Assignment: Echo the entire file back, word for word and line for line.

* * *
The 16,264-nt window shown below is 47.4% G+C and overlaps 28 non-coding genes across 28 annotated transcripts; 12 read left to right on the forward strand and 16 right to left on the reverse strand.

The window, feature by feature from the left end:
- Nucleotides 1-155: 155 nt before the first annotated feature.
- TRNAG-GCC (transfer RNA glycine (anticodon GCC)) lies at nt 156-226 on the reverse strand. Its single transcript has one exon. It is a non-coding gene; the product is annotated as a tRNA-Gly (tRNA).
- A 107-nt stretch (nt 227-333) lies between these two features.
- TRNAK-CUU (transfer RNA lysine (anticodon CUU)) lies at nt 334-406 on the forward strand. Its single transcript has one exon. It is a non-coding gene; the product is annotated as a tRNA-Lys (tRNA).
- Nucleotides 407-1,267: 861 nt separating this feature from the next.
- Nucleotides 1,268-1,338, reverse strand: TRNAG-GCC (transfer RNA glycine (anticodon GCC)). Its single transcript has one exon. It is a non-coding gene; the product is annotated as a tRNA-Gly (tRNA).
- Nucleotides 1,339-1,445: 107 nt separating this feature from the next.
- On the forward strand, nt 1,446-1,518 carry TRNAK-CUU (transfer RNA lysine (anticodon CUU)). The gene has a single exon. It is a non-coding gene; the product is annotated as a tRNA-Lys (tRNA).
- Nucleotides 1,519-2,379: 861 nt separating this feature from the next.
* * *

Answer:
The 16,264-nt window shown below is 47.4% G+C and overlaps 28 non-coding genes across 28 annotated transcripts; 12 read left to right on the forward strand and 16 right to left on the reverse strand.

The window, feature by feature from the left end:
- Nucleotides 1-155: 155 nt before the first annotated feature.
- TRNAG-GCC (transfer RNA glycine (anticodon GCC)) lies at nt 156-226 on the reverse strand. Its single transcript has one exon. It is a non-coding gene; the product is annotated as a tRNA-Gly (tRNA).
- A 107-nt stretch (nt 227-333) lies between these two features.
- TRNAK-CUU (transfer RNA lysine (anticodon CUU)) lies at nt 334-406 on the forward strand. Its single transcript has one exon. It is a non-coding gene; the product is annotated as a tRNA-Lys (tRNA).
- Nucleotides 407-1,267: 861 nt separating this feature from the next.
- Nucleotides 1,268-1,338, reverse strand: TRNAG-GCC (transfer RNA glycine (anticodon GCC)). Its single transcript has one exon. It is a non-coding gene; the product is annotated as a tRNA-Gly (tRNA).
- Nucleotides 1,339-1,445: 107 nt separating this feature from the next.
- On the forward strand, nt 1,446-1,518 carry TRNAK-CUU (transfer RNA lysine (anticodon CUU)). The gene has a single exon. It is a non-coding gene; the product is annotated as a tRNA-Lys (tRNA).
- Nucleotides 1,519-2,379: 861 nt separating this feature from the next.